First-round tobacco estimates are expected to be released next week, regulator Tobacco Commission (TC) has said.
TC Corporate Planning and Development Manager Hellings Nason said the crop assessment exercise would be concluded on Friday this week.
“The estimates will be ready next week once the Ministry of Agriculture approves them,” Nason said.
Some agricultural experts are projecting the country would have a good crop with a possible surge in output this season as rainfall patterns have been favourable in most tobacco-producing areas.
In a separate interview, Tobacco Association of Malawi (Tama) Chief Executive Officer Nixion Lita said the estimates would help farmers plan properly.
“Every industry uses the same estimates; therefore, we are just waiting for TC to release the results and then we will plan,” he said.
During the 2019/20 season, the country raked in $173.5 million (about K130 billion), from tobacco, about 27 percent lower than the $237 million earned in the preceding season.
The country sold a total of 112.89 million kilogrammes (kg) of tobacco last season from 165.67 million kg traded a season before.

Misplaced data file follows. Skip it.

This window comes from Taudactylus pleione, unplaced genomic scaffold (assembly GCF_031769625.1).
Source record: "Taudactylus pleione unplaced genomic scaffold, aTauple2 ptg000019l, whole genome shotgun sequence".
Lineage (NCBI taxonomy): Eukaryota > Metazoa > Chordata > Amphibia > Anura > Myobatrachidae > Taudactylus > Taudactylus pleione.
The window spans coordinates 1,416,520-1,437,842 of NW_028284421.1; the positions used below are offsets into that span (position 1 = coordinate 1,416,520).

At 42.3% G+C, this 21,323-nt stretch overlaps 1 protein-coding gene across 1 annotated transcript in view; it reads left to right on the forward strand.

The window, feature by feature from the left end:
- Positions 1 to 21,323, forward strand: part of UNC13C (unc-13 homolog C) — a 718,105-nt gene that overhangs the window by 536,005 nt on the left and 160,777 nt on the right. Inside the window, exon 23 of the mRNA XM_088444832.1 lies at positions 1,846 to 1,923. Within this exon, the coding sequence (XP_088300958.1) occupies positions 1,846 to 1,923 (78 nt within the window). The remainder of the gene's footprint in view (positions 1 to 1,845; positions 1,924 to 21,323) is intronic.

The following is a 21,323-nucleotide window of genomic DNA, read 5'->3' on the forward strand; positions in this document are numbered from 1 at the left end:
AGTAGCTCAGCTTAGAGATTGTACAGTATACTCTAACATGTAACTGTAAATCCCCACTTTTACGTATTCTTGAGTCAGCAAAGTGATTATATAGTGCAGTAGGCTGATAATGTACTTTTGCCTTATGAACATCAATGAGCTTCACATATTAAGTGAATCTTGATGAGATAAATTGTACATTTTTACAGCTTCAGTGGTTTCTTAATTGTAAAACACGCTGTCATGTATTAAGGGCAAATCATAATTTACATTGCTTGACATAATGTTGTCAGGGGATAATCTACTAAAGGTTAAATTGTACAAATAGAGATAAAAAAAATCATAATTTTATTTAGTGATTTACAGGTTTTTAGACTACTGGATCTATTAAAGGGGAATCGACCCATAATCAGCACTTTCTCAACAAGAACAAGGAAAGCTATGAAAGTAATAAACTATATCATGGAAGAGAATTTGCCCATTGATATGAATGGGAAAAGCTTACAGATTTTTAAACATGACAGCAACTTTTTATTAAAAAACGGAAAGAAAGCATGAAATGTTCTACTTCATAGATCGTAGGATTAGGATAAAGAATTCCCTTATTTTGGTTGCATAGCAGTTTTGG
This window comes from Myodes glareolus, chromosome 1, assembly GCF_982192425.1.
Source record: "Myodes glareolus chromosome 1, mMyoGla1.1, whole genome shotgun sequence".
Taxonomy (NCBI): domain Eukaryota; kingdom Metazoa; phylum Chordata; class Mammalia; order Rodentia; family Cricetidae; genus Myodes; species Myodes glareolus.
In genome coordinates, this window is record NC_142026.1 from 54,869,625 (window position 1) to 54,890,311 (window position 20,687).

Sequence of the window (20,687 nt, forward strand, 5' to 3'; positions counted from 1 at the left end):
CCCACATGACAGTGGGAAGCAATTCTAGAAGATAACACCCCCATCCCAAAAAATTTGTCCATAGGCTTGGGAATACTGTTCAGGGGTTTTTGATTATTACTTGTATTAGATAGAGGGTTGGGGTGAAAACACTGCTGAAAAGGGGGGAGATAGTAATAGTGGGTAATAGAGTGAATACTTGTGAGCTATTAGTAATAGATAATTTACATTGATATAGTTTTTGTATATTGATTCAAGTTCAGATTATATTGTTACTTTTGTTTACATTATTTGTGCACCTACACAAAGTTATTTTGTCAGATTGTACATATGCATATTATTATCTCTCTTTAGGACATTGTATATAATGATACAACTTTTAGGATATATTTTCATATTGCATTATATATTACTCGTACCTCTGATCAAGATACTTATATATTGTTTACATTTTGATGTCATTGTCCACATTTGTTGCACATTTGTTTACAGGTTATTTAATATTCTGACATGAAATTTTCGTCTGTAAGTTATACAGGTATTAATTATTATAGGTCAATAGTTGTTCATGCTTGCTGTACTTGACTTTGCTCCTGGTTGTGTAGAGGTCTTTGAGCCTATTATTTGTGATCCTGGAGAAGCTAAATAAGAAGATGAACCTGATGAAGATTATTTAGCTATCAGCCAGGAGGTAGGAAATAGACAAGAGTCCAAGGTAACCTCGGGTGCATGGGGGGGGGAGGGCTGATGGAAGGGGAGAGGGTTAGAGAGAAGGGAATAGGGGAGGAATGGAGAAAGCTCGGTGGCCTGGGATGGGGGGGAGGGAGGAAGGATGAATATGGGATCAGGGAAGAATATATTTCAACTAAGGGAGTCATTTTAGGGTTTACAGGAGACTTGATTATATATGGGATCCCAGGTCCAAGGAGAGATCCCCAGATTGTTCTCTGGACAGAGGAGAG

By far, tobacco remains Malawi’s top foreign exchange earner, although its share has been falling sharply in the past 10 years in response to changes in prices and weather conditions, and, most recently, due to the global anti-smoking campaign championed by the World Health Organisation.
Both tobacco revenue and output has been going down in the past decade.
In 2014, Malawi realised $361 million from sales of 192 million kg of all types of tobacco, which declined to $337 million in 2015. But output was static.
As at close of the 2018 marketing season, the country earned about $336 million against $212 million of 2017 after selling 106 million kg.
In 2019, the country sold 165.6 million kg of all types of tobacco, raking in $237 million.
Justin Mkweu is a fast growing reporter who currently works with Times Group on the business desk.
He is however flexible as he also writes about current affairs and national issues.